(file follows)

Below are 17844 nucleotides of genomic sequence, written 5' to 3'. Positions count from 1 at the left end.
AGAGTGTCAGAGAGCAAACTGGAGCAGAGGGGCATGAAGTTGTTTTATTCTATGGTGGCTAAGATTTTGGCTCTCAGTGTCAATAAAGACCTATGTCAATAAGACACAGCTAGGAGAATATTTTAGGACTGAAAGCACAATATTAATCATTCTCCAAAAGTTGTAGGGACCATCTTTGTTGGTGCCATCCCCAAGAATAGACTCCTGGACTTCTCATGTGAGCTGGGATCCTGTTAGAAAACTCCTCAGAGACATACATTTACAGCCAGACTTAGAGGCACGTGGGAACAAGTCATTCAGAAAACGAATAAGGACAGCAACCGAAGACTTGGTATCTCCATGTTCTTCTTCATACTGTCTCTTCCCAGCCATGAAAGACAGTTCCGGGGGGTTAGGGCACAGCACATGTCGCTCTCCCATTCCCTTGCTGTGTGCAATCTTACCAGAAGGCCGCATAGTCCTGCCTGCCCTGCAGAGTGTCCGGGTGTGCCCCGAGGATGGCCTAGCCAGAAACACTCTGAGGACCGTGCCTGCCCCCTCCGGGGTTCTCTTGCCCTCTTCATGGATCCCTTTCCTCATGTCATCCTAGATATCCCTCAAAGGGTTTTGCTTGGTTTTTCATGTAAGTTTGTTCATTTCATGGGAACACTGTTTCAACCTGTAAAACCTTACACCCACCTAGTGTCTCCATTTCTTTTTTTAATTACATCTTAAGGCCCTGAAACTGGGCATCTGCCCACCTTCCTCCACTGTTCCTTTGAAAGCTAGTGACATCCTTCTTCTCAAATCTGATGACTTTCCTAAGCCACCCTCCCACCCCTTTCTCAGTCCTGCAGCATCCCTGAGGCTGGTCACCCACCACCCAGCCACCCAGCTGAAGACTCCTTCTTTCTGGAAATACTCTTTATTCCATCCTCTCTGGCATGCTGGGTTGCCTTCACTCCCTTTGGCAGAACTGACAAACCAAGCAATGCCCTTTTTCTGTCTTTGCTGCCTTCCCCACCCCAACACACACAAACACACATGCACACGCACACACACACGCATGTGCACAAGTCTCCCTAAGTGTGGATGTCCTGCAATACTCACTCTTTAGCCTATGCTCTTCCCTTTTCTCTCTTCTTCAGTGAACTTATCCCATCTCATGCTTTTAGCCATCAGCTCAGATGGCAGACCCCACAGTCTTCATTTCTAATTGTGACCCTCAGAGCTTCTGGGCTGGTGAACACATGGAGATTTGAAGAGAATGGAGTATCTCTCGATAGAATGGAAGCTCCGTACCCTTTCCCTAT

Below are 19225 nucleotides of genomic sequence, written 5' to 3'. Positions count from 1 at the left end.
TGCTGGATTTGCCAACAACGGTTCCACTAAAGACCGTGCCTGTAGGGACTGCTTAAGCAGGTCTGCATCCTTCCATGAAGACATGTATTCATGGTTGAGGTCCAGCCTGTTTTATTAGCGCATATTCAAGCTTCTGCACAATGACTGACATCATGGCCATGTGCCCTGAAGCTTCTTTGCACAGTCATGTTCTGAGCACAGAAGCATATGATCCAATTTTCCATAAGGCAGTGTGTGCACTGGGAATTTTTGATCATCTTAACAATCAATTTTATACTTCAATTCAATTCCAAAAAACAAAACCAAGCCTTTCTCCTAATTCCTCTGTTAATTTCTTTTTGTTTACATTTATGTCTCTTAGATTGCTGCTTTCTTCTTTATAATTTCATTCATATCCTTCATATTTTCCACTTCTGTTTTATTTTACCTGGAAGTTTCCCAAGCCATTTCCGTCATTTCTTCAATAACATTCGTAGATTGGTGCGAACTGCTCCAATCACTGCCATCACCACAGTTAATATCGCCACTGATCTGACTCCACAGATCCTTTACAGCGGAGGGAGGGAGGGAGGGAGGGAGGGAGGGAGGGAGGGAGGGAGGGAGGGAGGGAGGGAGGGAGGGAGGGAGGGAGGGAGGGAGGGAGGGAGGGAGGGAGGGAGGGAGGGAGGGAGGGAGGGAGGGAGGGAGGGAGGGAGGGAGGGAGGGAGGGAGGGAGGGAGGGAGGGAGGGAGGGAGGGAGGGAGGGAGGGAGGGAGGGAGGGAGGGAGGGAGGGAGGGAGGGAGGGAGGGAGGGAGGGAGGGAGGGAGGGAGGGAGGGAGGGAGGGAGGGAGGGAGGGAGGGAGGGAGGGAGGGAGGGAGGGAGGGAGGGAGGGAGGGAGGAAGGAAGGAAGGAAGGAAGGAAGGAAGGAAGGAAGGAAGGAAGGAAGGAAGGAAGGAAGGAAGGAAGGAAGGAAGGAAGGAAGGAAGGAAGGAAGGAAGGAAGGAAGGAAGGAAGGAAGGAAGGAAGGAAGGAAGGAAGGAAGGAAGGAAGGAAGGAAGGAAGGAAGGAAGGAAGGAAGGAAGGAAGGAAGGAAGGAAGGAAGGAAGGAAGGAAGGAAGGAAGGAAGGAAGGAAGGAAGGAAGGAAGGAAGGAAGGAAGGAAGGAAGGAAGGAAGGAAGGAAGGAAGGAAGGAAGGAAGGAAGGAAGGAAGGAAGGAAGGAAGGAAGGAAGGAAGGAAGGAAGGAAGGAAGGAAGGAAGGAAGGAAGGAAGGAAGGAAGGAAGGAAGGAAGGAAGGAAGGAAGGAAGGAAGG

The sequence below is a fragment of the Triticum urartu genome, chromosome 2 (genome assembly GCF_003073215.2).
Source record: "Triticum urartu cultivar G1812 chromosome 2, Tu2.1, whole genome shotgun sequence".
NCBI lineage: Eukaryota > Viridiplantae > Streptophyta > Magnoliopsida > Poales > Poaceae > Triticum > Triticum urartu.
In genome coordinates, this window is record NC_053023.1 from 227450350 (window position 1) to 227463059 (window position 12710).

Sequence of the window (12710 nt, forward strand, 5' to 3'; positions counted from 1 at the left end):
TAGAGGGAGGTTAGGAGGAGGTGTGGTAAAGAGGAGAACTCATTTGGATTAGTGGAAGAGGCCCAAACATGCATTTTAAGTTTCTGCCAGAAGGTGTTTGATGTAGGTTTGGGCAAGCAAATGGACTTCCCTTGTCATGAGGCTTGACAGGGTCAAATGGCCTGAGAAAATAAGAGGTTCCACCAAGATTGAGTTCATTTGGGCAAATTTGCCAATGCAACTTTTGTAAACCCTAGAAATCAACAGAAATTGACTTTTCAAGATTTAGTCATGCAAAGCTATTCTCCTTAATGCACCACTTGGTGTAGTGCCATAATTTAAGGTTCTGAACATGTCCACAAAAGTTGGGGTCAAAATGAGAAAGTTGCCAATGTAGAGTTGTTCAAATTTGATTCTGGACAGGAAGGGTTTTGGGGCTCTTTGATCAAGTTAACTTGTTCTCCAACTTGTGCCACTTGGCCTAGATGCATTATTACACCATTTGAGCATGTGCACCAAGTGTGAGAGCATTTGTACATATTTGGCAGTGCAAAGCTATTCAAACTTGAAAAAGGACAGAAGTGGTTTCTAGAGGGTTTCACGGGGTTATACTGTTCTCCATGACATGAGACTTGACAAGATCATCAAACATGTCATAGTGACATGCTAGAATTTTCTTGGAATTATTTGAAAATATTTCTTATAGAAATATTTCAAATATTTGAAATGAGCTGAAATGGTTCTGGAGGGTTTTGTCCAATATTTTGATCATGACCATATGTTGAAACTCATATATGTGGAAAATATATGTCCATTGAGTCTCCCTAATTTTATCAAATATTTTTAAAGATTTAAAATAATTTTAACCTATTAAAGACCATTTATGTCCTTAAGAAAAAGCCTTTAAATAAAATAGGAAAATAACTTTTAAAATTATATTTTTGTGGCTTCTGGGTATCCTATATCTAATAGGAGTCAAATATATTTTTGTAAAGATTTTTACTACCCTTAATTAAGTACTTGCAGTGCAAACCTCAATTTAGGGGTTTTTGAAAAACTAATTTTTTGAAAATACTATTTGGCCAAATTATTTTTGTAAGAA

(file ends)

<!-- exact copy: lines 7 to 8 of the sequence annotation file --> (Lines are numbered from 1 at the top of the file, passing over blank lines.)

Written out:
NCBI lineage: Eukaryota > Viridiplantae > Streptophyta > Magnoliopsida > Poales > Poaceae > Triticum > Triticum urartu.
In genome coordinates, this window is record NC_053023.1 from 227450350 (window position 1) to 227463059 (window position 12710).